BroadwayWorld.com: “Pace Performing Arts Presents DANCE OUT LOUD, 4/20-21”

Put on your dancing shoes this weekend and head to the Michael Schimmel Center for the Arts to experience ballet, jazz, modern, theater dance, tap, contemporary, hip hop and aerial arts like you’ve never seen it before! BroadwayWorld reports that Pace is one of the only universities to offer aerial arts (dancing while suspended in air!).

BroadwayWorld.com highlights the third annual Dance Out Loud!

Pace Performing Arts presents “Dance Out Loud 2012,” conceived and directed by Rhonda Miller, director of Performing Arts’ Commercial Dance Program. The event stars more than 50 Performing Arts students, with a special appearance by Angelica Salem, Singing Artist/Pace Commercial Dance Student, who will perform her pop song, “We Rock the World.” Click here to watch a video. In addition, Pace faculty member Joshua Dean‘s “Dancing in Air,” a Pace First “Bad Boy” aerial number will be featured. Pace is one of the only universities to offer Aerial Arts.

WHEN: Friday, April 20th @ 8 pm, Saturday, April 21st @ 3 pm matinee and 8 pm.

WHERE: Michael Schimmel Center for the Arts, 3 Spruce Street (east of City Hall), New York, NY 10038. Directions: http://bit.ly/qxH0g3

TICKETS: $8 for students/seniors; $12 for adults at the door or reserve in advance by emailing theater@pace.edu.

Choreographers: Joshua Dean, Lauren Gaul, Jen Littlefield, Melissa Rae Mahon, Rhonda Miller, Alisa Paradowski, Stephanie Torbik; Costume Design: Brain Hemesath; Lighting Design: Graham Kindred; Stage Managers: Elizabeth Caplan & Melissa Leslie; Student Choreographers: Brandon Contreras, Madison Embrey, Steven Langton, Courtney Taylor, Brett Thiele, Ashley Williams.

PACE’s COMMERCIAL DANCE program is an exclusive blend of the highest quality of professional dance training and theater studies. Students prepare for an all-encompassing professional career on stage, television and commercials with training by current working professionals in Acting, Vocal Studies, Technical Theater and a variety of current, pertinent dance styles such as Ballet, Jazz, Modern, Theater Dance, Tap, Contemporary, Hip Hop and Aerial Arts.

Photo credit: Danicah Waldo

 

EVENT ADVISORY, PACE NYC CAMPUS, APRIL 20-21 – “Pace PERFORMING ARTS Presents Dance Out Loud 2012”

Pace Performing Arts presents Dance Out Loud 2012 with a Dancing in Air “Bad Boy” number (aerial arts) and Singing Artist/Pace Commercial Dance Student Angelica Salem performing her pop song “We Rock the World.” Friday, April 20th @ 8 pm, Saturday, April 21st @ 3 pm matinee and 8pm, Michael Schimmel Center for the Arts.

Pace PERFORMING ARTS Presents … Dance Out Loud 2012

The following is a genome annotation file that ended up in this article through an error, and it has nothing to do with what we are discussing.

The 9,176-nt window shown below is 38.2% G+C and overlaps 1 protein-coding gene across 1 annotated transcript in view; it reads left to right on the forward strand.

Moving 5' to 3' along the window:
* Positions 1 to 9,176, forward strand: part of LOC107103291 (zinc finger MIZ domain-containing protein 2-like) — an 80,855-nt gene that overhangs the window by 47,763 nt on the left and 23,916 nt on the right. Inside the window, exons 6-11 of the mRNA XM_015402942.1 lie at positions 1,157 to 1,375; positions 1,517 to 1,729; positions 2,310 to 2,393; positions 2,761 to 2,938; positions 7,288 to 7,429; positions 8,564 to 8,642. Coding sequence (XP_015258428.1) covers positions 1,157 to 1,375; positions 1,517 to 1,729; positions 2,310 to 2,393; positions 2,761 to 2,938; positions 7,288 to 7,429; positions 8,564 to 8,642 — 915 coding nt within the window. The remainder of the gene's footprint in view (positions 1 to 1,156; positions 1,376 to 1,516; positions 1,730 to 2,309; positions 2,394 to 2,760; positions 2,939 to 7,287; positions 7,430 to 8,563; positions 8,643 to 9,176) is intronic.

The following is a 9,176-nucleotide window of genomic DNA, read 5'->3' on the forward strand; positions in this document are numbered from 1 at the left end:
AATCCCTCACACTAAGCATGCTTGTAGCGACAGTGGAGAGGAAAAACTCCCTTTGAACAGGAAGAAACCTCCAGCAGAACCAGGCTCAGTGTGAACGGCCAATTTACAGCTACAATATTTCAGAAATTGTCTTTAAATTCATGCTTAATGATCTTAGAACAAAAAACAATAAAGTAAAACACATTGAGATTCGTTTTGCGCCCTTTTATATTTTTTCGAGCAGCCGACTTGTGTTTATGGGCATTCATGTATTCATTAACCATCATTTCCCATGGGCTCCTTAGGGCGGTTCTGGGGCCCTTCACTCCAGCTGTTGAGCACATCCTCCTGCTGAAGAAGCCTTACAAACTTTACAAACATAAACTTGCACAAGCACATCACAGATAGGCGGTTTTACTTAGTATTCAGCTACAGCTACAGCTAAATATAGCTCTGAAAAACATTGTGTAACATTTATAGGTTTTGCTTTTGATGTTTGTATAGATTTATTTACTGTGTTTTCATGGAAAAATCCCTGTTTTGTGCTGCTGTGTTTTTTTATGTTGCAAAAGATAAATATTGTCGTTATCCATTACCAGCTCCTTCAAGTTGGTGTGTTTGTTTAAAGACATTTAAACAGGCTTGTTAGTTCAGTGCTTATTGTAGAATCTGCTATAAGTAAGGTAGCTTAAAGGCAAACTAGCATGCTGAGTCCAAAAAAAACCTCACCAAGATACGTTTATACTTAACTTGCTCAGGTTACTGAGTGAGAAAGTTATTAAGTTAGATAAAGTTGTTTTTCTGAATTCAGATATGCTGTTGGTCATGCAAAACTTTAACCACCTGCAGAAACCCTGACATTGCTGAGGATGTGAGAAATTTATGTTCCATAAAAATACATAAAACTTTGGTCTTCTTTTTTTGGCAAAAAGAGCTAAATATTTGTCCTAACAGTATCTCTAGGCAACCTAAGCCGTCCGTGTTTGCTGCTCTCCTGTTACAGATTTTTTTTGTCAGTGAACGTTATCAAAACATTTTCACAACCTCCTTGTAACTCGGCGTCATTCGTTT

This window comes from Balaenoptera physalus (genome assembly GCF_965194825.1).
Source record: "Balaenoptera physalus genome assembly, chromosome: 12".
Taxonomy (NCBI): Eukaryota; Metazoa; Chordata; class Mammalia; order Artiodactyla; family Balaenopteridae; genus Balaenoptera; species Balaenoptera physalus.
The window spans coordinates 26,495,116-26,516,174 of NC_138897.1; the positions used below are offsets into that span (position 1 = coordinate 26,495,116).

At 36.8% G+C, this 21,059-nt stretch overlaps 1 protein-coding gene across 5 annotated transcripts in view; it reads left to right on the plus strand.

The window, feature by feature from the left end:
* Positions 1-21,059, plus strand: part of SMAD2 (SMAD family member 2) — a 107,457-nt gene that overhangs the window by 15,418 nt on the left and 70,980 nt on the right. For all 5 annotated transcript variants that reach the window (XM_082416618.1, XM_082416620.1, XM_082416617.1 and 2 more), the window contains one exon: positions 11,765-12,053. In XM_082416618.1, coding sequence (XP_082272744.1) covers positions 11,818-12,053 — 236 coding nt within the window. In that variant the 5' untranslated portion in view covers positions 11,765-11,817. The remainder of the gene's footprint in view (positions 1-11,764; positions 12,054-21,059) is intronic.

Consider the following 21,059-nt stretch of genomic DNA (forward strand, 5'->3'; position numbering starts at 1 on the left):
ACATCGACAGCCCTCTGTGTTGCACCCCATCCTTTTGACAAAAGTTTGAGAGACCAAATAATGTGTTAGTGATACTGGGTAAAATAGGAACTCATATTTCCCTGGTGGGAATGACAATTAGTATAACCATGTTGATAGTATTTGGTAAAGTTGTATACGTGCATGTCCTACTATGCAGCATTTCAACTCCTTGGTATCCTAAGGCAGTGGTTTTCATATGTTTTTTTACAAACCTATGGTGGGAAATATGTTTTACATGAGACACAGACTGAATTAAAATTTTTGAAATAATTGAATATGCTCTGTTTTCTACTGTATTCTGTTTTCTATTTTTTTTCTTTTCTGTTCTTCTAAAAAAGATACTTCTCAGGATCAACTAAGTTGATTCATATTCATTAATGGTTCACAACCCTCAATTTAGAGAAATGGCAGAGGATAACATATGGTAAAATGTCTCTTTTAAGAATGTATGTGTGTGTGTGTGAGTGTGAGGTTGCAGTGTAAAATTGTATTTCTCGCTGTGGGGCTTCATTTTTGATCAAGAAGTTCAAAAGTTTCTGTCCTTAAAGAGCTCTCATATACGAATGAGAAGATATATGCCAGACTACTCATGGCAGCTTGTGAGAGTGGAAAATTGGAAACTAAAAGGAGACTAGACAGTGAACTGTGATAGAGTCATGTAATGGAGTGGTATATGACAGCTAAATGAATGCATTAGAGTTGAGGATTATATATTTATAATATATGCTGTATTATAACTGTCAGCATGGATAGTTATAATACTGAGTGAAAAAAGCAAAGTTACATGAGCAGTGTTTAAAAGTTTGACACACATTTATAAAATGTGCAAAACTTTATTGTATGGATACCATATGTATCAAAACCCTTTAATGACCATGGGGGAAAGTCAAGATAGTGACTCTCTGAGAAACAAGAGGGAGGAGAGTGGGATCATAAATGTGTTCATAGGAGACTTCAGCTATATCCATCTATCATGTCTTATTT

Conceived and Directed by RHONDA MILLER , Director of Performing Arts Commercial Dance Program

Starring Over 50 PERFORMING ARTS Students

Special Appearance

  • Angelica Salem, Singing Artist/Pace Commercial Dance Student who will perform her pop song, “We Rock the World”

Dancing in Air: A Pace FIRST

  • “Bad Boy” aerial number choreographed by Joshua Dean, Pace Faculty.  Pace is one of the only universities to offer Aerial Arts.

REHEARSAL VIDEO: Click here to preview a rehearsal!*  

WHEN: Friday, April 20th @ 8 pm, Saturday, April 21st @ 3 pm matinee and 8pm.

WHERE: Michael Schimmel Center for the Arts, 3 Spruce Street (east of City Hall), New York, NY 10038. Directions: http://bit.ly/qxH0g3

TICKETS: $8 for students/seniors; $12 for adults at the door or reserve in advance by emailing theater@pace.edu

MEDIA CONTACT: Samuella Becker, sbecker2@pace.edu; 212-346-1637 or 917-734-5172.

BEHIND THE SCENES TALENT: Choreographers: Joshua Dean, Lauren Gaul, Jen Littlefield, Melissa Rae Mahon, Rhonda Miller, Alisa Paradowski, Stephanie Torbik; Costume Design: Brian Hemesath; Lighting Design: Graham Kindred; Stage ManagersElizabeth Caplan & Melissa Leslie; Student Choreographers: Brandon Contreras, Madison Embrey, Steven Langton, Courtney Taylor, Brett Thiele, Ashley Williams.  

PACE’s COMMERCIAL DANCE program is an exclusive blend of the highest quality of professional dance training and theater studies. Students prepare for an all-encompassing professional career on stage, television and commercials with training by current working professionals in Acting, Vocal Studies, Technical Theater and a variety of current, pertinent dance styles such as Ballet, Jazz, Modern, Theater Dance, Tap, Contemporary, Hip Hop and Aerial Arts.